Studio Classes


Classes: Third week of January, April, July and October

In a studio class, you have the opportunity to perform for other students and then get feedback about your performance from the instructor and the other students.  There will also be time to have discussions about issues of interpretation, presentation, or whatever else seems to be pertinent to the performances that evening.

Four weeks of the year will be devoted to studio classes instead of private lessons.  Each night of those weeks will be a about a two-hour class, beginning at 6:00pm for a maximum of 7 students.  Each student will have about 15 minutes to devote a piece or two they’d like to present.  The studio class will count in the tuition as one lesson.  If you choose not to participate in a studio class, it will not count as a lesson that can be made up.  You are always welcome to attend, but not perform.

What can you get out of these classes?

Learning to be a musician is more than just tone, pitch and rhythm.  You must also be expressive, musically and dramatically.  This involves attention to, and subtle manipulation of dynamics, articulation, phrasing, only to name a few.  Still, these fall into the realm of what we might hear on your own CD - there is yet another important element that must be addressed: live performance.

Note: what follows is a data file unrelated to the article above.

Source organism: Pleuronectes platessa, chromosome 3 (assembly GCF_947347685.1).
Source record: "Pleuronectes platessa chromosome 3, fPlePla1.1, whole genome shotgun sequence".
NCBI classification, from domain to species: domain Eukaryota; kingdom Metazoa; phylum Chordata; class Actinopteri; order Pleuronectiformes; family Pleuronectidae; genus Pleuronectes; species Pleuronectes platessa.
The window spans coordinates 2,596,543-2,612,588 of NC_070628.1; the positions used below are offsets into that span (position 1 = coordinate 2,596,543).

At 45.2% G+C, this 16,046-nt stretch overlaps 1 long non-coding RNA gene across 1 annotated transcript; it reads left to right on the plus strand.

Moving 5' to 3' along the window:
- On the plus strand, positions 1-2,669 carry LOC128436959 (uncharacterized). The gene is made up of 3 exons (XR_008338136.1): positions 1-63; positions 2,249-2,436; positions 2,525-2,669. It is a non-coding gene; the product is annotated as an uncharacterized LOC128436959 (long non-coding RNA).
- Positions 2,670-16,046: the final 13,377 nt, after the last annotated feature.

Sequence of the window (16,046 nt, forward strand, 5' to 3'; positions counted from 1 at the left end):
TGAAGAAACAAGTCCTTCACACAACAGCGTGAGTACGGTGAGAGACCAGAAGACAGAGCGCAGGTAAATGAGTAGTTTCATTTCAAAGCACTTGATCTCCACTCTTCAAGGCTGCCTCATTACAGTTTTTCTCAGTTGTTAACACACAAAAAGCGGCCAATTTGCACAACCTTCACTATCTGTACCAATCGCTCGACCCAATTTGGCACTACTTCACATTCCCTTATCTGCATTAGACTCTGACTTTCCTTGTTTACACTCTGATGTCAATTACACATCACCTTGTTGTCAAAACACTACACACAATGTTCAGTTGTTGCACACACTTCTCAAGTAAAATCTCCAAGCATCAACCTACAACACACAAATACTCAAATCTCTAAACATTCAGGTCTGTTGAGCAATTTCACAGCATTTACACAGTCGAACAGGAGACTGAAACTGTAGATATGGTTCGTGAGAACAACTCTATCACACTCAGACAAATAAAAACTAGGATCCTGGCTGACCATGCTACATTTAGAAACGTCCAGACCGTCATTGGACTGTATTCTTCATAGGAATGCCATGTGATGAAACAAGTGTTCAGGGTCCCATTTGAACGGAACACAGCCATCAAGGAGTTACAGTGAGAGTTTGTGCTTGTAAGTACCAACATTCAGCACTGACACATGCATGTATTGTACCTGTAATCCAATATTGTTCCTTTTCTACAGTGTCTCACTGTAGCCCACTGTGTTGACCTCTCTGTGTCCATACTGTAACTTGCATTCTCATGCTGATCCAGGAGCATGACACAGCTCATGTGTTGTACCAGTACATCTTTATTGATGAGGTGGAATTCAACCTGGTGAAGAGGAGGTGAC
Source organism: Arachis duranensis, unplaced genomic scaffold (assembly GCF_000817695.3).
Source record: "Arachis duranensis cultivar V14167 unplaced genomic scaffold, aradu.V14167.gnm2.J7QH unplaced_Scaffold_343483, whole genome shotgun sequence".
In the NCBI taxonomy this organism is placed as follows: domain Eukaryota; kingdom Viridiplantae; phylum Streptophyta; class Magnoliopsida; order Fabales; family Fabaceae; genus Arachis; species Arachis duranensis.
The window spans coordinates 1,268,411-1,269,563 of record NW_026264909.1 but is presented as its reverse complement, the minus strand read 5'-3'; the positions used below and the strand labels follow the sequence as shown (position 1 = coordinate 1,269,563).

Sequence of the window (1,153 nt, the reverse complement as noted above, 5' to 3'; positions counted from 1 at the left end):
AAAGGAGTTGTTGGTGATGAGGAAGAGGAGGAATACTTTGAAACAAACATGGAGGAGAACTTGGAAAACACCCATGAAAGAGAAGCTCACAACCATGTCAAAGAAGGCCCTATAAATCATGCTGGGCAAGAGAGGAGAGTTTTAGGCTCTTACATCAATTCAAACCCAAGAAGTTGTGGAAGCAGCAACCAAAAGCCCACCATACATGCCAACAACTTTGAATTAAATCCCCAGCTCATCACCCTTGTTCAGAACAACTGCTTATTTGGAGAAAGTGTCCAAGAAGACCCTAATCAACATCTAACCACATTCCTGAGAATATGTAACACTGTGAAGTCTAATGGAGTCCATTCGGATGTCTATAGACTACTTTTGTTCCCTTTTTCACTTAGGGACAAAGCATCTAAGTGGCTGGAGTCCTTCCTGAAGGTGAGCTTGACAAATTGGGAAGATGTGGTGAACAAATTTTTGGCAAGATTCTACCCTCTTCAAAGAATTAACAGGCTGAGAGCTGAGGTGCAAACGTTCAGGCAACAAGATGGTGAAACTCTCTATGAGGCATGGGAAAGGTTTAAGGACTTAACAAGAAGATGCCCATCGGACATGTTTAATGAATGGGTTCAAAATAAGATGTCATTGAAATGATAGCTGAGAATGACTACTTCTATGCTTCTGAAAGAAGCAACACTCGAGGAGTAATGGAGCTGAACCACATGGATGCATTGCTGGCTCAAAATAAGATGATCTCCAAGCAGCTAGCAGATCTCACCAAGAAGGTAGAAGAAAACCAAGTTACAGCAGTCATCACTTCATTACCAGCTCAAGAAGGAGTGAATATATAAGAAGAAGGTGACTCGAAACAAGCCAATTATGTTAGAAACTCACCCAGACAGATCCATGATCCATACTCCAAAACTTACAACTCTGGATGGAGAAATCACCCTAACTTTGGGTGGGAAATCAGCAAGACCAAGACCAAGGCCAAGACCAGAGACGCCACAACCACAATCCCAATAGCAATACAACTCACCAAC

Getting up in front of an audience and presenting your music requires another whole set of skills that are difficult to really address in one-on-one lessons.  You must become actors.  You must be striving to make a connection with your audience at all times.

What the Studio Class will address are these elements of both musical interpretation (phrasing, etc.) and live performance (acting, connection, etc.).  Of course, these are things we ALL need to work on.

The Studio Class format allows us the opportunity to see how we’re being perceived by a group of people.  It gives us the opportunity to work on our skills of performing for (interacting with) a group of people.  It gives us the chance to discuss with others the craft of interpretation and presentation.  I ask my students to listen critically to recordings and it is also necessary for them to be able to observe performances with a critical eye and recognize what works and what doesn’t.

Of course, “critical” does not mean “negative.”  We all need to be very careful to be supportive and positive in our discussions of the performances we observe.

Copyright @ 2019, William M. Adams, D.M.A.

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